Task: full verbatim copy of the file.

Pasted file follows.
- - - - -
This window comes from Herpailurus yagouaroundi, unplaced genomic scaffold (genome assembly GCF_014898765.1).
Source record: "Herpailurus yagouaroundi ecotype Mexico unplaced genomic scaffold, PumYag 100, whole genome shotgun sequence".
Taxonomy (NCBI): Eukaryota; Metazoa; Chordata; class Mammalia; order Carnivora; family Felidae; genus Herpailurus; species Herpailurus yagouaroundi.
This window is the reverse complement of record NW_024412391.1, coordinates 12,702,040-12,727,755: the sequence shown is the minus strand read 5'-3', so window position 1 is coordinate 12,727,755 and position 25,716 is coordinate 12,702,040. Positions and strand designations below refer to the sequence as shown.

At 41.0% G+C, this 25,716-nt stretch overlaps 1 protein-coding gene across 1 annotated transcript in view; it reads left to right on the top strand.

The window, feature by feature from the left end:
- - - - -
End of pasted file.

This window comes from Herpailurus yagouaroundi, unplaced genomic scaffold (genome assembly GCF_014898765.1).
Source record: "Herpailurus yagouaroundi ecotype Mexico unplaced genomic scaffold, PumYag 100, whole genome shotgun sequence".
Taxonomy (NCBI): Eukaryota; Metazoa; Chordata; class Mammalia; order Carnivora; family Felidae; genus Herpailurus; species Herpailurus yagouaroundi.
This window is the reverse complement of record NW_024412391.1, coordinates 12,702,040-12,727,755: the sequence shown is the minus strand read 5'-3', so window position 1 is coordinate 12,727,755 and position 25,716 is coordinate 12,702,040. Positions and strand designations below refer to the sequence as shown.

At 41.0% G+C, this 25,716-nt stretch overlaps 1 protein-coding gene across 1 annotated transcript in view; it reads left to right on the top strand.

The window, feature by feature from the left end: